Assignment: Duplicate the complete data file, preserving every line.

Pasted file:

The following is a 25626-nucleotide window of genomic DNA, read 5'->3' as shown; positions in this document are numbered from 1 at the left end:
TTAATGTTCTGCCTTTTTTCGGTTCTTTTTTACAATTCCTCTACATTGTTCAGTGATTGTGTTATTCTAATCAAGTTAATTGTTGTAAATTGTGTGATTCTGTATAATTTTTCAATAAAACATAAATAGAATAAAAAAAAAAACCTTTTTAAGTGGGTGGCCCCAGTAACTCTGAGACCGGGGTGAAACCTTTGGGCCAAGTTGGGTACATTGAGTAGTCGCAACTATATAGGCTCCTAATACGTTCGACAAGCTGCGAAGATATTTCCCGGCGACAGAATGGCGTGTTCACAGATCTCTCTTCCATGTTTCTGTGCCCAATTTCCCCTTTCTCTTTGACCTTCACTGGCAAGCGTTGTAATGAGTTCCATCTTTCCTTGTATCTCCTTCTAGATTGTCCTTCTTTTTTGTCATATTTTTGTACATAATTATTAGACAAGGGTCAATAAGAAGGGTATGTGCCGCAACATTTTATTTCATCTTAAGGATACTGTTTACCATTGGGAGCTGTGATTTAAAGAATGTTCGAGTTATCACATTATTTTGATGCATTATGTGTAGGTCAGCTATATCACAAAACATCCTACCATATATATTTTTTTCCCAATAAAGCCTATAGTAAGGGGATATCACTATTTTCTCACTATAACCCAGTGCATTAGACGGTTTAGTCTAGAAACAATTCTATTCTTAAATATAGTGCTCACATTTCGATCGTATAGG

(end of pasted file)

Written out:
The following is a 25626-nucleotide window of genomic DNA, read 5'->3' as shown; positions in this document are numbered from 1 at the left end:
TTAATGTTCTGCCTTTTTTCGGTTCTTTTTTACAATTCCTCTACATTGTTCAGTGATTGTGTTATTCTAATCAAGTTAATTGTTGTAAATTGTGTGATTCTGTATAATTTTTCAATAAAACATAAATAGAATAAAAAAAAAAACCTTTTTAAGTGGGTGGCCCCAGTAACTCTGAGACCGGGGTGAAACCTTTGGGCCAAGTTGGGTACATTGAGTAGTCGCAACTATATAGGCTCCTAATACGTTCGACAAGCTGCGAAGATATTTCCCGGCGACAGAATGGCGTGTTCACAGATCTCTCTTCCATGTTTCTGTGCCCAATTTCCCCTTTCTCTTTGACCTTCACTGGCAAGCGTTGTAATGAGTTCCATCTTTCCTTGTATCTCCTTCTAGATTGTCCTTCTTTTTTGTCATATTTTTGTACATAATTATTAGACAAGGGTCAATAAGAAGGGTATGTGCCGCAACATTTTATTTCATCTTAAGGATACTGTTTACCATTGGGAGCTGTGATTTAAAGAATGTTCGAGTTATCACATTATTTTGATGCATTATGTGTAGGTCAGCTATATCACAAAACATCCTACCATATATATTTTTTTCCCAATAAAGCCTATAGTAAGGGGATATCACTATTTTCTCACTATAACCCAGTGCATTAGACGGTTTAGTCTAGAAACAATTCTATTCTTAAATATAGTGCTCACATTTCGATCGTATAGG